G-type engines with integrated EGR system offer both high efficiency and low NOx emissions.
Oct. 19, 2012 - MAN Diesel & Turbo has received an order from Chevron Corporation, the American multinational energy company, for two lightering newbuildings with each vessel to be powered by an MAN B&W 6G70ME-C9.2 prime mover.
The newbuildings will each use an MAN Diesel & Turbo EGR (Exhaust Gas Recirculation) system to help their ME-C prime movers meet Tier III emission standards well in advance of requirements coming into effect. The engines will also retain the ability to switch to Tier II operation when outside the ECA (Environmental Control Area).
MAN Diesel & Turbo state that the engines for the first vessel have a delivery date in December 2012, with the second due in early 2014, with the vessels due for delivery in 2014. Chevron has also ordered 1 × MAN 8L27/38 + 2 × MAN 7L21/31 gensets for each vessel and Doosan Engine will construct these, along with the G-type engines, at its works in Korea.
Exhaust gas reduction
Generally, ships use HFO as fuel, which contains sulphur and forms NOx and SOx during combustion. MAN Diesel & Turbo’s EGR system ensures full fuel flexibility, ranging from HFO to distillates and natural gas, and reduces NOx by directing part of the exhaust gas back into the engine’s scavenge air. This reduces the oxygen content of the air in the combustion chamber, thereby lowering the combustion temperature and, as a result, reduces NOx formation. Tests at MAN Diesel & Turbo’s Diesel Research Centre, Copenhagen have shown that EGR alone can achieve the IMO’s forthcoming Tier III NOx emission requirements.
The target group for MAN Diesel & Turbo’s EGR system is owners of ships of over 2,000 dwt, a segment that today comprises some 18,000-20,000 vessels operating globally. The EGR system offers great value and has a number of unique selling points, including its environmental performance, global seafaring flexibility, the added resale value it gives ships, and its disposal of the requirement for daily maintenance.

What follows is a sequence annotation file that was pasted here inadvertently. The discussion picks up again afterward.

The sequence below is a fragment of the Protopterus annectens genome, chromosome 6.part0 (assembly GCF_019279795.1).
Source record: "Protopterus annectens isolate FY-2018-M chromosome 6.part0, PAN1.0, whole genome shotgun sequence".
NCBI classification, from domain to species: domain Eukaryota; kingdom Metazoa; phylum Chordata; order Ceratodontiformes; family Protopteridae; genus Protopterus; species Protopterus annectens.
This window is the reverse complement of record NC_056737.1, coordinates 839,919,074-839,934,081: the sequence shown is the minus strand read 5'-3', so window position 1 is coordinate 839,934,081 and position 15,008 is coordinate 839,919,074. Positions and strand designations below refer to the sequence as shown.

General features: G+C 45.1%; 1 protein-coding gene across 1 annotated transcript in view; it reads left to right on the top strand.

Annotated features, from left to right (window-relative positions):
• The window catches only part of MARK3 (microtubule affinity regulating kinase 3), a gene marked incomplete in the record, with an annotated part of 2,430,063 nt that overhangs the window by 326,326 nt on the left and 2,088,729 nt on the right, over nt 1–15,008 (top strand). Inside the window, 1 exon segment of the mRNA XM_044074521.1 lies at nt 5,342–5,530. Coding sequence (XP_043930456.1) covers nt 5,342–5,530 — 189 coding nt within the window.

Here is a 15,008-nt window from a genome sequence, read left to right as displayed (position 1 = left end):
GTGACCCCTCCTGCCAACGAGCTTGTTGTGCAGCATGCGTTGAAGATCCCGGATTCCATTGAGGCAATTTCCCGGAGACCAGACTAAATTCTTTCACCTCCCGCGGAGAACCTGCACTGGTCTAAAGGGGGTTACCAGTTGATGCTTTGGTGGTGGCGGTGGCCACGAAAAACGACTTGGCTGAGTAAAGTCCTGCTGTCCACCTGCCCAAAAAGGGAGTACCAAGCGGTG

The G-type programme
MAN Diesel & Turbo’s G-type programme entered the market in October 2010 with the entry of the G80ME-C9 model. MAN Diesel & Turbo subsequently expanded the ultra-long-stroke programme in May 2011 with the addition of G70ME-C9, G60ME-C9 and G50ME-B9 models. The G-types have designs that follow the principles of the large-bore, Mark 9 engine series that MAN Diesel & Turbo introduced in 2006. Their longer stroke reduces engine speed, thereby paving the way for ship designs with unprecedented high-efficiency.
Rationale behind G-type introduction
Tankers and bulk carriers have traditionally used MAN B&W S-type engines with their long stroke and low engine speed as prime-movers, while larger container vessels have tended to use the shorter-stroke K-type with its higher engine speed.
Larger container vessels, in recent years, have also been specified with S80ME-C9 and S90ME-C8 engines because of the opportunity they offer to employ larger propeller diameters. Following efficiency optimisation trends in the market, MAN Diesel & Turbo has also thoroughly evaluated the possibility of using even larger propellers and thereby engines with even lower speeds for the propulsion of tankers and bulk carriers.
Such vessels may be more compatible with propellers with larger diameters than current designs, and facilitate higher efficiencies following adaptation of the aft-hull design to accommodate a larger propeller. It is estimated that such new designs offer potential fuel-consumption savings of some 4-7%, and a similar reduction in CO2 emissions. Simultaneously, the engine itself can achieve a high thermal efficiency using the latest engine process parameters and design features.
Published : October 24, 2012
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